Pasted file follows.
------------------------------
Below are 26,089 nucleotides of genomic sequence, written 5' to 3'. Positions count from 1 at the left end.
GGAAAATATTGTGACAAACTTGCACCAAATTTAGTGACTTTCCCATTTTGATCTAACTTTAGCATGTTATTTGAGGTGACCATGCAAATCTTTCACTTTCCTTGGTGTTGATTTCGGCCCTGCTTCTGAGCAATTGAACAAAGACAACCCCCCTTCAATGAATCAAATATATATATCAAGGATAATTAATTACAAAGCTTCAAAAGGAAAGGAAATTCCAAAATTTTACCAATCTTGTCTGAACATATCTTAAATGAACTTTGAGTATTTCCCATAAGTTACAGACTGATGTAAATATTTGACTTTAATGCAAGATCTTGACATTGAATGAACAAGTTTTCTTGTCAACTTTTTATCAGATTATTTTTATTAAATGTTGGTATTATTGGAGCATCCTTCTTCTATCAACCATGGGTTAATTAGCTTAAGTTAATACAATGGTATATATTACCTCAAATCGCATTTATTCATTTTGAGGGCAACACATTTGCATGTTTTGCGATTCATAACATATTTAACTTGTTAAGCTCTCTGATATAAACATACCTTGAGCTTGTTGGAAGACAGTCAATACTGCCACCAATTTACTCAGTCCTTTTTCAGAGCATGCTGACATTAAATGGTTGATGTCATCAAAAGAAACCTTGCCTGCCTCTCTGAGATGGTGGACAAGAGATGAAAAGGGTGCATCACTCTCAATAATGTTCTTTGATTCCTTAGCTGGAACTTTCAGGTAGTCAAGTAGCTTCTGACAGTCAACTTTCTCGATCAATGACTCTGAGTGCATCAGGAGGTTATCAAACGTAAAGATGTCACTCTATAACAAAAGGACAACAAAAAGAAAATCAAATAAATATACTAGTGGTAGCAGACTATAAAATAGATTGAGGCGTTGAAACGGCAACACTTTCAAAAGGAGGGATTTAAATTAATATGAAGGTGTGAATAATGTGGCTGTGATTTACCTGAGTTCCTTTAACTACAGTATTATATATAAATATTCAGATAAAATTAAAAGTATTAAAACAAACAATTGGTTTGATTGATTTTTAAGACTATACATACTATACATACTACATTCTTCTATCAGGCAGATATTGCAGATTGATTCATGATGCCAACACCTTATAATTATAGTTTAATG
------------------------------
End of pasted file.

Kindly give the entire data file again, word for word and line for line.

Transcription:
Below are 26,089 nucleotides of genomic sequence, written 5' to 3'. Positions count from 1 at the left end.
GGAAAATATTGTGACAAACTTGCACCAAATTTAGTGACTTTCCCATTTTGATCTAACTTTAGCATGTTATTTGAGGTGACCATGCAAATCTTTCACTTTCCTTGGTGTTGATTTCGGCCCTGCTTCTGAGCAATTGAACAAAGACAACCCCCCTTCAATGAATCAAATATATATATCAAGGATAATTAATTACAAAGCTTCAAAAGGAAAGGAAATTCCAAAATTTTACCAATCTTGTCTGAACATATCTTAAATGAACTTTGAGTATTTCCCATAAGTTACAGACTGATGTAAATATTTGACTTTAATGCAAGATCTTGACATTGAATGAACAAGTTTTCTTGTCAACTTTTTATCAGATTATTTTTATTAAATGTTGGTATTATTGGAGCATCCTTCTTCTATCAACCATGGGTTAATTAGCTTAAGTTAATACAATGGTATATATTACCTCAAATCGCATTTATTCATTTTGAGGGCAACACATTTGCATGTTTTGCGATTCATAACATATTTAACTTGTTAAGCTCTCTGATATAAACATACCTTGAGCTTGTTGGAAGACAGTCAATACTGCCACCAATTTACTCAGTCCTTTTTCAGAGCATGCTGACATTAAATGGTTGATGTCATCAAAAGAAACCTTGCCTGCCTCTCTGAGATGGTGGACAAGAGATGAAAAGGGTGCATCACTCTCAATAATGTTCTTTGATTCCTTAGCTGGAACTTTCAGGTAGTCAAGTAGCTTCTGACAGTCAACTTTCTCGATCAATGACTCTGAGTGCATCAGGAGGTTATCAAACGTAAAGATGTCACTCTATAACAAAAGGACAACAAAAAGAAAATCAAATAAATATACTAGTGGTAGCAGACTATAAAATAGATTGAGGCGTTGAAACGGCAACACTTTCAAAAGGAGGGATTTAAATTAATATGAAGGTGTGAATAATGTGGCTGTGATTTACCTGAGTTCCTTTAACTACAGTATTATATATAAATATTCAGATAAAATTAAAAGTATTAAAACAAACAATTGGTTTGATTGATTTTTAAGACTATACATACTATACATACTACATTCTTCTATCAGGCAGATATTGCAGATTGATTCATGATGCCAACACCTTATAATTATAGTTTAATG